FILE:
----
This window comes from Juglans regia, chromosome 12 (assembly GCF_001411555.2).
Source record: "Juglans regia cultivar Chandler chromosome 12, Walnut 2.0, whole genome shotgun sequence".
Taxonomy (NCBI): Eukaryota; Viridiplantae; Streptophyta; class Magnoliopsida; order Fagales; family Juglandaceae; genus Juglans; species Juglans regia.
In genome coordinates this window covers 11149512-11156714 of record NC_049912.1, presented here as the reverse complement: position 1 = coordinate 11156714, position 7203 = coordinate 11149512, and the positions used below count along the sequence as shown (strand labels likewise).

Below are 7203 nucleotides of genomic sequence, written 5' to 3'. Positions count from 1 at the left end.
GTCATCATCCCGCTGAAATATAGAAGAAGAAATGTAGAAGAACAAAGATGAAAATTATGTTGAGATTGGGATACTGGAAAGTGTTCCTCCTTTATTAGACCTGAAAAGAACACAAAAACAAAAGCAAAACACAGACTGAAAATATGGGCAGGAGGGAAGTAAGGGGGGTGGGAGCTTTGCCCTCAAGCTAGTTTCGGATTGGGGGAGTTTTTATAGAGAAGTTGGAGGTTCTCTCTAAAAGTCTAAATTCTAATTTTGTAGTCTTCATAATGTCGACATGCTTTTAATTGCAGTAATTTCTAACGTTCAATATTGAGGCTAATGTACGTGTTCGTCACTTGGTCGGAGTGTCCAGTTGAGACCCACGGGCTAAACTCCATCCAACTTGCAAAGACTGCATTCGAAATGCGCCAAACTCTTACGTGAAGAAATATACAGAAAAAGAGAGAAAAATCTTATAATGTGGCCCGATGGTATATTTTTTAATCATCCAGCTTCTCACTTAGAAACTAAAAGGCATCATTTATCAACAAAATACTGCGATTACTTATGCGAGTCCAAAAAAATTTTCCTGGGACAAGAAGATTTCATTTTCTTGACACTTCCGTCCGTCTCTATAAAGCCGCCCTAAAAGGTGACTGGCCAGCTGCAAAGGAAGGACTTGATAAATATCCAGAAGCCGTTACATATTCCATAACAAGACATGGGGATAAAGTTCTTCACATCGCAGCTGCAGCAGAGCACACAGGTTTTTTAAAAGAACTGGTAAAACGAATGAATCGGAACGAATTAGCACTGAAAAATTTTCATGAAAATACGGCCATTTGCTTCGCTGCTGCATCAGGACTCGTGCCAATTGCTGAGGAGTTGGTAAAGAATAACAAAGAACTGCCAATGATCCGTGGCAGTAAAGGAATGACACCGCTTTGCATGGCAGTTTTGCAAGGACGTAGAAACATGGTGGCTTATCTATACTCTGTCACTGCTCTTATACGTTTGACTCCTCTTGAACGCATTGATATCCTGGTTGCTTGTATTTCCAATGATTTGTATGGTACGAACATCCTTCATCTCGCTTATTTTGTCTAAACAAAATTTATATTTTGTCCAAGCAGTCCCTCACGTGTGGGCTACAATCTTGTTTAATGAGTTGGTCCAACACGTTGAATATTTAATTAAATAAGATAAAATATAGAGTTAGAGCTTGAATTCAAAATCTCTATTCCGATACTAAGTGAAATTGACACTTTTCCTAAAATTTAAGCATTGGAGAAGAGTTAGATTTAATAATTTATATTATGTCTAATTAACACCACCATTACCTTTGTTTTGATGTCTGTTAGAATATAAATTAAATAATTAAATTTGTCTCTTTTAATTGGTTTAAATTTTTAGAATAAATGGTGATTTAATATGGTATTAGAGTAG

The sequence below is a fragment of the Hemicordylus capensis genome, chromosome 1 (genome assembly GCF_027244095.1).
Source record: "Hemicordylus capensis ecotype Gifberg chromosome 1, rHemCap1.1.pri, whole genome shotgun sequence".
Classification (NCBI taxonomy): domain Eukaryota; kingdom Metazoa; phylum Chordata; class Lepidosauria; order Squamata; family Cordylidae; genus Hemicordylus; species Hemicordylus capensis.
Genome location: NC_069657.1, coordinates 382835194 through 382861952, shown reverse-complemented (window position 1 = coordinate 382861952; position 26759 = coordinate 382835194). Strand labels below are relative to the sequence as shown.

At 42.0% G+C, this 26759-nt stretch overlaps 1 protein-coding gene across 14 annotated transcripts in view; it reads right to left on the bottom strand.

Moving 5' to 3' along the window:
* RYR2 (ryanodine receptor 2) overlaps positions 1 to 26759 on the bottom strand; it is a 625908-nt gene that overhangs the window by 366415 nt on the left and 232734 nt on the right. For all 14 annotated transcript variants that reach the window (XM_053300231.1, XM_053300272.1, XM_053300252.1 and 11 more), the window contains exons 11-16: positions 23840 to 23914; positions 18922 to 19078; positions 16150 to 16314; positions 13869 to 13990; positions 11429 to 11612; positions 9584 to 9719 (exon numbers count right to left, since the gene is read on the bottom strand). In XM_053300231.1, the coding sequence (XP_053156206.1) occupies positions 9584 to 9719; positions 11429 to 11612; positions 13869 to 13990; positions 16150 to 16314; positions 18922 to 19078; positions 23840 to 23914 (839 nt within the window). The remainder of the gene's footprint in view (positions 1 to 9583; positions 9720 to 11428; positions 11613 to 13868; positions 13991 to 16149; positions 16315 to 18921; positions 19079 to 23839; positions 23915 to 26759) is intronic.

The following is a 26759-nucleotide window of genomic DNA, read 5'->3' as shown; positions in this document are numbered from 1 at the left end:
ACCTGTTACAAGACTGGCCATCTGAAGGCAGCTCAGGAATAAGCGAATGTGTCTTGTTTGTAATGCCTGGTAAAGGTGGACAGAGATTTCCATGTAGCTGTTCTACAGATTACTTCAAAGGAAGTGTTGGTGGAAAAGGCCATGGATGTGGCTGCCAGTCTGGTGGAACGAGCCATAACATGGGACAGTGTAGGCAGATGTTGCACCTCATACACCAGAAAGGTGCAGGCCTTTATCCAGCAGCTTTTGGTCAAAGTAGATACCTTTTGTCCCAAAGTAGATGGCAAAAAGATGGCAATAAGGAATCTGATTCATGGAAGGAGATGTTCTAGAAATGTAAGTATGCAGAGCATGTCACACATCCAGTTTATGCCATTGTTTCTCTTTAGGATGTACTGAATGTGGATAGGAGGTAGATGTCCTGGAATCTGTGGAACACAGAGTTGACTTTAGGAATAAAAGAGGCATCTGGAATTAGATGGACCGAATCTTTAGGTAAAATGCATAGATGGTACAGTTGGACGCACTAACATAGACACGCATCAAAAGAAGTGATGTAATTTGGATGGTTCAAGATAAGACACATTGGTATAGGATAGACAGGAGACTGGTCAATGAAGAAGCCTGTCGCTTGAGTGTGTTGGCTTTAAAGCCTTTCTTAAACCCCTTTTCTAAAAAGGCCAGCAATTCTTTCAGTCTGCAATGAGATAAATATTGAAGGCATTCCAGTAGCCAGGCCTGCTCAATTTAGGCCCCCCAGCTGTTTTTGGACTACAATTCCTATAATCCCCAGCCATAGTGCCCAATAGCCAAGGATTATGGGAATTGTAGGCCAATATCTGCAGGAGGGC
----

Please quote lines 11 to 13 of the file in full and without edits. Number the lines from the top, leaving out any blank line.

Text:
At 42.0% G+C, this 26759-nt stretch overlaps 1 protein-coding gene across 14 annotated transcripts in view; it reads right to left on the bottom strand.

Moving 5' to 3' along the window:
* RYR2 (ryanodine receptor 2) overlaps positions 1 to 26759 on the bottom strand; it is a 625908-nt gene that overhangs the window by 366415 nt on the left and 232734 nt on the right. For all 14 annotated transcript variants that reach the window (XM_053300231.1, XM_053300272.1, XM_053300252.1 and 11 more), the window contains exons 11-16: positions 23840 to 23914; positions 18922 to 19078; positions 16150 to 16314; positions 13869 to 13990; positions 11429 to 11612; positions 9584 to 9719 (exon numbers count right to left, since the gene is read on the bottom strand). In XM_053300231.1, the coding sequence (XP_053156206.1) occupies positions 9584 to 9719; positions 11429 to 11612; positions 13869 to 13990; positions 16150 to 16314; positions 18922 to 19078; positions 23840 to 23914 (839 nt within the window). The remainder of the gene's footprint in view (positions 1 to 9583; positions 9720 to 11428; positions 11613 to 13868; positions 13991 to 16149; positions 16315 to 18921; positions 19079 to 23839; positions 23915 to 26759) is intronic.